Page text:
Enforcement priority: The Obama Administration created a list of offenses, which included any DUI, that would make the person an enforcement priority. The Trump Administration has abandoned the list approach and states that any undocumented person, especially one who may have committed any crime, is a priority. However, in practice a DUI conviction still makes the person a special target. In 2017, ICE agents have continued to go to the last known address to arrest and detain some undocumented persons with DUI convictions, including DUI convictions that are many years old.
Discretionary Denial of Immigration Bond: A DUI conviction often will result in a discretionary denial of bond and release from ICE detention. A reckless driving conviction is an adverse factor in bond and release determinations, but it appears to be significantly less damaging than a DUI.
A DUI might lead to a charge of deportability if the DUI was with the charge of child abuse due to a child being in the car, if it’s determined that the DUI is based on an addiction as opposed to an indiscretion, or travel after conviction of two or more offenses with aggregate sentence of at least five years.
A conviction for a DUI does not usually have the following immigration consequences because it is not considered one of the deportable or removable crimes; aggravated Felony, Deportable Controlled Substance Conviction, or a Crime of Moral Turpitude.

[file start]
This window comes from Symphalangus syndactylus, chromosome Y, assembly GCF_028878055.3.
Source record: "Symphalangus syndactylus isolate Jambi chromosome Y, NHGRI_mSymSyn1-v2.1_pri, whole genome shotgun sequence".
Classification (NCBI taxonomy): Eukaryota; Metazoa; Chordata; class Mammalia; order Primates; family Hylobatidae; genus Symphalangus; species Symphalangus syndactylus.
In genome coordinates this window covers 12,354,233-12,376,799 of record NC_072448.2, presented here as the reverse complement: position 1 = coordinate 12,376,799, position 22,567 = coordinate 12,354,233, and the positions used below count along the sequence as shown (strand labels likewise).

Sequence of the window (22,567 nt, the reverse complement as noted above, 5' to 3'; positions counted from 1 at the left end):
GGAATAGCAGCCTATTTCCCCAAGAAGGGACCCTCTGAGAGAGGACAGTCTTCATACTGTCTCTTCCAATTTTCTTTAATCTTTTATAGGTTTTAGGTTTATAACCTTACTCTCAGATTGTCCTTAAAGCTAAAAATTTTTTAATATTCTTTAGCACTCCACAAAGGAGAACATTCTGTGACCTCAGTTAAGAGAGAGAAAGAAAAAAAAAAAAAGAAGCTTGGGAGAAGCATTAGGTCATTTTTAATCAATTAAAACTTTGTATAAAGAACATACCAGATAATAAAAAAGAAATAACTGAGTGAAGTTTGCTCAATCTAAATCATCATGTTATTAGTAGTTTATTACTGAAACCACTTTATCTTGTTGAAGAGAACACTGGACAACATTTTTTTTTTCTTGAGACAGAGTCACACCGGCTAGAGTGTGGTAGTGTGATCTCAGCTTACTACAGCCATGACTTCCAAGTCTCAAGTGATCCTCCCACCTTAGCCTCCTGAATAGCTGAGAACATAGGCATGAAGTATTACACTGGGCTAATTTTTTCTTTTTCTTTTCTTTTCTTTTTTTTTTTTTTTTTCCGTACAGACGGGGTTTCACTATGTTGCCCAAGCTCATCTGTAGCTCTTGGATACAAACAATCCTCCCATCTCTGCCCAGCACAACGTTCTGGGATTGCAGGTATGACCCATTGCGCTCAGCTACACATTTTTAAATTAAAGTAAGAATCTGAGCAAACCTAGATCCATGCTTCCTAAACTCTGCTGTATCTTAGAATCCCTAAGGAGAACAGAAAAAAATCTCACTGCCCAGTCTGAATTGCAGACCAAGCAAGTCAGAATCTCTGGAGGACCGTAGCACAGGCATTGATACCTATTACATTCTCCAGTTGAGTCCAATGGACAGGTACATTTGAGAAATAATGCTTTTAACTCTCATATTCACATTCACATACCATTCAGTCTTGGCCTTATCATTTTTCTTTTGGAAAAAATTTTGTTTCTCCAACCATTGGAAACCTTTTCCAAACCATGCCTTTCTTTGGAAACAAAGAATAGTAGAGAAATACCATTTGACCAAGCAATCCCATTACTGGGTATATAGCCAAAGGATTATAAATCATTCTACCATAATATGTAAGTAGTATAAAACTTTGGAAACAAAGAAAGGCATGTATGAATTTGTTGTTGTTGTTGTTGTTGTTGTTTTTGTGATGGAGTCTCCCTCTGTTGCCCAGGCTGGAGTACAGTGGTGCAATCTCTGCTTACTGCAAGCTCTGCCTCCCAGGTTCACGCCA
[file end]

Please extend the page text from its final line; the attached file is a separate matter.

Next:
II. Future Penalties for DUI Convictions?
Non-citizens who have a DUI conviction should keep in contact with an immigration attorney in case a law passes that imposes new consequences. The new law might cause permanent residents to become deportable based on a DUI conviction, when they were not deportable before.
III. Reckless Driving Charge or Conviction
Reckless driving is classified under Cal. Veh. Code Â§ 23103, Â§ 23103.5 (â€œwet recklessâ€), and Â§ 23104. In general, a conviction for reckless driving is better than a DUI conviction, because of all of the potential DUI consequences listed above.
Law Office of Wais Azami takes DUI & Immigration seriously. We primarily practice criminal law for immigrants. Call (714) 321-9999.
My posts/blogs are to be taken for academic purposes only and NOT LEGAL ADVICE. Nothing on my blogs should lead you to believe there is an attorney-client relationship, nor that I am giving legal advice. Please call my office at (714) 321-9999 for a free consultation to discuss your specific matter where I could then give proper legal advice.